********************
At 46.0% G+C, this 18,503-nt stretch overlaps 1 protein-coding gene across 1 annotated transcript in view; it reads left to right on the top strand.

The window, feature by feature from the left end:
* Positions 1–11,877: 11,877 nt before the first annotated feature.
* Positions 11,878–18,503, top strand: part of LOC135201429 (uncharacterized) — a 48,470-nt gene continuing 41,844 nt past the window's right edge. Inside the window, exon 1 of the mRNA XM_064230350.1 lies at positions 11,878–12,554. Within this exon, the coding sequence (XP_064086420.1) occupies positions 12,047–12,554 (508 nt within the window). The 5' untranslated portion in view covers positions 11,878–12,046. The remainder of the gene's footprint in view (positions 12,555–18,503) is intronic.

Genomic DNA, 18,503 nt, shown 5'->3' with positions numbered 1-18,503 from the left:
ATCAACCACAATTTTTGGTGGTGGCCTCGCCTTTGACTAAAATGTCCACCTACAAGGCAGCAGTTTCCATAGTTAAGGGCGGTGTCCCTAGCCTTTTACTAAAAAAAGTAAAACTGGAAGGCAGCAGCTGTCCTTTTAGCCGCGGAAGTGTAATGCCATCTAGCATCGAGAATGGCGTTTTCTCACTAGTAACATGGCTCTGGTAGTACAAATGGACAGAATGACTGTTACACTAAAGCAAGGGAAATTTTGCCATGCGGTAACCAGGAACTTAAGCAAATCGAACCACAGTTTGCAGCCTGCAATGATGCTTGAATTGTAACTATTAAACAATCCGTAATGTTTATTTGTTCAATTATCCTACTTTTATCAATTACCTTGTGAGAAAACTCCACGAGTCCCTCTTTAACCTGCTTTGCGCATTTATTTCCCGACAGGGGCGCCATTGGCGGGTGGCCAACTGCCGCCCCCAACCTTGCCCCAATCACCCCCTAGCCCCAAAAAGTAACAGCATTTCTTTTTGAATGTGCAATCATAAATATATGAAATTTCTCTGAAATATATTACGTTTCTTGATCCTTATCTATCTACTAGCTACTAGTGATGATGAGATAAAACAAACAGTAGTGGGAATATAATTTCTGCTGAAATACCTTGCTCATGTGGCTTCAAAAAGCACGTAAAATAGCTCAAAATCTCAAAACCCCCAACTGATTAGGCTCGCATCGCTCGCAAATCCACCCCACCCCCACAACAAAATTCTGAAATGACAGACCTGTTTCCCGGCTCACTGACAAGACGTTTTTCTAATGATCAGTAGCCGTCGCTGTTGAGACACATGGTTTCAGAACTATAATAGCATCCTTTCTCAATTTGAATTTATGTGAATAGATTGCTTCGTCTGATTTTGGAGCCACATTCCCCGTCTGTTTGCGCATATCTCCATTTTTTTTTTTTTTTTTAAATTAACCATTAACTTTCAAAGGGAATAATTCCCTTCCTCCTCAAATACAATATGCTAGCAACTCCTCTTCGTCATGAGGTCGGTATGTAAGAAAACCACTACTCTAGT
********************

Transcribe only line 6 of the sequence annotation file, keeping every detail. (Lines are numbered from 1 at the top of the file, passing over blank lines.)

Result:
ATCAACCACAATTTTTGGTGGTGGCCTCGCCTTTGACTAAAATGTCCACCTACAAGGCAGCAGTTTCCATAGTTAAGGGCGGTGTCCCTAGCCTTTTACTAAAAAAAGTAAAACTGGAAGGCAGCAGCTGTCCTTTTAGCCGCGGAAGTGTAATGCCATCTAGCATCGAGAATGGCGTTTTCTCACTAGTAACATGGCTCTGGTAGTACAAATGGACAGAATGACTGTTACACTAAAGCAAGGGAAATTTTGCCATGCGGTAACCAGGAACTTAAGCAAATCGAACCACAGTTTGCAGCCTGCAATGATGCTTGAATTGTAACTATTAAACAATCCGTAATGTTTATTTGTTCAATTATCCTACTTTTATCAATTACCTTGTGAGAAAACTCCACGAGTCCCTCTTTAACCTGCTTTGCGCATTTATTTCCCGACAGGGGCGCCATTGGCGGGTGGCCAACTGCCGCCCCCAACCTTGCCCCAATCACCCCCTAGCCCCAAAAAGTAACAGCATTTCTTTTTGAATGTGCAATCATAAATATATGAAATTTCTCTGAAATATATTACGTTTCTTGATCCTTATCTATCTACTAGCTACTAGTGATGATGAGATAAAACAAACAGTAGTGGGAATATAATTTCTGCTGAAATACCTTGCTCATGTGGCTTCAAAAAGCACGTAAAATAGCTCAAAATCTCAAAACCCCCAACTGATTAGGCTCGCATCGCTCGCAAATCCACCCCACCCCCACAACAAAATTCTGAAATGACAGACCTGTTTCCCGGCTCACTGACAAGACGTTTTTCTAATGATCAGTAGCCGTCGCTGTTGAGACACATGGTTTCAGAACTATAATAGCATCCTTTCTCAATTTGAATTTATGTGAATAGATTGCTTCGTCTGATTTTGGAGCCACATTCCCCGTCTGTTTGCGCATATCTCCATTTTTTTTTTTTTTTTTAAATTAACCATTAACTTTCAAAGGGAATAATTCCCTTCCTCCTCAAATACAATATGCTAGCAACTCCTCTTCGTCATGAGGTCGGTATGTAAGAAAACCACTACTCTAGT